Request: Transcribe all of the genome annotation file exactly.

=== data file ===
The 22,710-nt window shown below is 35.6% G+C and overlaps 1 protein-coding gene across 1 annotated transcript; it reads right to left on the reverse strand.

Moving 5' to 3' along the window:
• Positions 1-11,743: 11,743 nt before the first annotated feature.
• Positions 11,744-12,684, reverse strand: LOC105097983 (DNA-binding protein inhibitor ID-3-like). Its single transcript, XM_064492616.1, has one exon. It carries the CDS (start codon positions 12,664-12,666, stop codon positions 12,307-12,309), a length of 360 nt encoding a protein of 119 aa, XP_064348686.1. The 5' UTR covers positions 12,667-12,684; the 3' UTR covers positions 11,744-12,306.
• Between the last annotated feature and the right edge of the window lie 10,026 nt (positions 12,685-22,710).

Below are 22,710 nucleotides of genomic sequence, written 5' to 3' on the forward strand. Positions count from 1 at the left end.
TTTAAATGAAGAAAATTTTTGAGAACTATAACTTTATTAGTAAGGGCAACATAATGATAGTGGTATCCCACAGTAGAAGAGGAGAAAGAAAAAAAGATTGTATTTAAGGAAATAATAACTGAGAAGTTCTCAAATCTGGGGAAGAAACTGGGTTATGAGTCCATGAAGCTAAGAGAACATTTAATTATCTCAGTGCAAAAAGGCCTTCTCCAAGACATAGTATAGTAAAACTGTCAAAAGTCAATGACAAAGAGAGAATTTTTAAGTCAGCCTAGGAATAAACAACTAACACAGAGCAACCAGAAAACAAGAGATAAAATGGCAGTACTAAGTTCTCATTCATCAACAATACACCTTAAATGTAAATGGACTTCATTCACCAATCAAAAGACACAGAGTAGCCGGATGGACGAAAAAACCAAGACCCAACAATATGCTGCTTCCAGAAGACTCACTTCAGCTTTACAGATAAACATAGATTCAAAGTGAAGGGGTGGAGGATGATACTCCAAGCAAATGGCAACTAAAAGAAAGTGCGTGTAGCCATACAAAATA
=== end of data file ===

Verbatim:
The 22,710-nt window shown below is 35.6% G+C and overlaps 1 protein-coding gene across 1 annotated transcript; it reads right to left on the reverse strand.

Moving 5' to 3' along the window:
• Positions 1-11,743: 11,743 nt before the first annotated feature.
• Positions 11,744-12,684, reverse strand: LOC105097983 (DNA-binding protein inhibitor ID-3-like). Its single transcript, XM_064492616.1, has one exon. It carries the CDS (start codon positions 12,664-12,666, stop codon positions 12,307-12,309), a length of 360 nt encoding a protein of 119 aa, XP_064348686.1. The 5' UTR covers positions 12,667-12,684; the 3' UTR covers positions 11,744-12,306.
• Between the last annotated feature and the right edge of the window lie 10,026 nt (positions 12,685-22,710).

Below are 22,710 nucleotides of genomic sequence, written 5' to 3' on the forward strand. Positions count from 1 at the left end.
TTTAAATGAAGAAAATTTTTGAGAACTATAACTTTATTAGTAAGGGCAACATAATGATAGTGGTATCCCACAGTAGAAGAGGAGAAAGAAAAAAAGATTGTATTTAAGGAAATAATAACTGAGAAGTTCTCAAATCTGGGGAAGAAACTGGGTTATGAGTCCATGAAGCTAAGAGAACATTTAATTATCTCAGTGCAAAAAGGCCTTCTCCAAGACATAGTATAGTAAAACTGTCAAAAGTCAATGACAAAGAGAGAATTTTTAAGTCAGCCTAGGAATAAACAACTAACACAGAGCAACCAGAAAACAAGAGATAAAATGGCAGTACTAAGTTCTCATTCATCAACAATACACCTTAAATGTAAATGGACTTCATTCACCAATCAAAAGACACAGAGTAGCCGGATGGACGAAAAAACCAAGACCCAACAATATGCTGCTTCCAGAAGACTCACTTCAGCTTTACAGATAAACATAGATTCAAAGTGAAGGGGTGGAGGATGATACTCCAAGCAAATGGCAACTAAAAGAAAGTGCGTGTAGCCATACAAAATA